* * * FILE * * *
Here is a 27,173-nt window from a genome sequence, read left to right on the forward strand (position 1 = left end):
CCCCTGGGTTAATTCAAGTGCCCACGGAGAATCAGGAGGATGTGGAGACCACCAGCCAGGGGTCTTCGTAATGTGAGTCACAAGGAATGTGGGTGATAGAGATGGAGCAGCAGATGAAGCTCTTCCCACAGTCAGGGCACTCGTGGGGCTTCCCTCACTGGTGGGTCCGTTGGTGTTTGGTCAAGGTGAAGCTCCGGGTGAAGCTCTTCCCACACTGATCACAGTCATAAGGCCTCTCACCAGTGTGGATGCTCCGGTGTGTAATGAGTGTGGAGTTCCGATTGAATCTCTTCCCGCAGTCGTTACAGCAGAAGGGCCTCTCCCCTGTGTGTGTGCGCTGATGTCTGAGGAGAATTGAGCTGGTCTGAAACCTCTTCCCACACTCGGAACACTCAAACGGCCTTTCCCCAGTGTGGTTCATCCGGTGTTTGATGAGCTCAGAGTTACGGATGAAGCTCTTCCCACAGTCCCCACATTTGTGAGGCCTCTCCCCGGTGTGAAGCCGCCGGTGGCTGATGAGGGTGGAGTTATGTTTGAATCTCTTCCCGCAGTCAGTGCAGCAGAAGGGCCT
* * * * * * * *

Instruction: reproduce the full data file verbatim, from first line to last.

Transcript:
Here is a 27,173-nt window from a genome sequence, read left to right on the forward strand (position 1 = left end):
CCCCTGGGTTAATTCAAGTGCCCACGGAGAATCAGGAGGATGTGGAGACCACCAGCCAGGGGTCTTCGTAATGTGAGTCACAAGGAATGTGGGTGATAGAGATGGAGCAGCAGATGAAGCTCTTCCCACAGTCAGGGCACTCGTGGGGCTTCCCTCACTGGTGGGTCCGTTGGTGTTTGGTCAAGGTGAAGCTCCGGGTGAAGCTCTTCCCACACTGATCACAGTCATAAGGCCTCTCACCAGTGTGGATGCTCCGGTGTGTAATGAGTGTGGAGTTCCGATTGAATCTCTTCCCGCAGTCGTTACAGCAGAAGGGCCTCTCCCCTGTGTGTGTGCGCTGATGTCTGAGGAGAATTGAGCTGGTCTGAAACCTCTTCCCACACTCGGAACACTCAAACGGCCTTTCCCCAGTGTGGTTCATCCGGTGTTTGATGAGCTCAGAGTTACGGATGAAGCTCTTCCCACAGTCCCCACATTTGTGAGGCCTCTCCCCGGTGTGAAGCCGCCGGTGGCTGATGAGGGTGGAGTTATGTTTGAATCTCTTCCCGCAGTCAGTGCAGCAGAAGGGCCT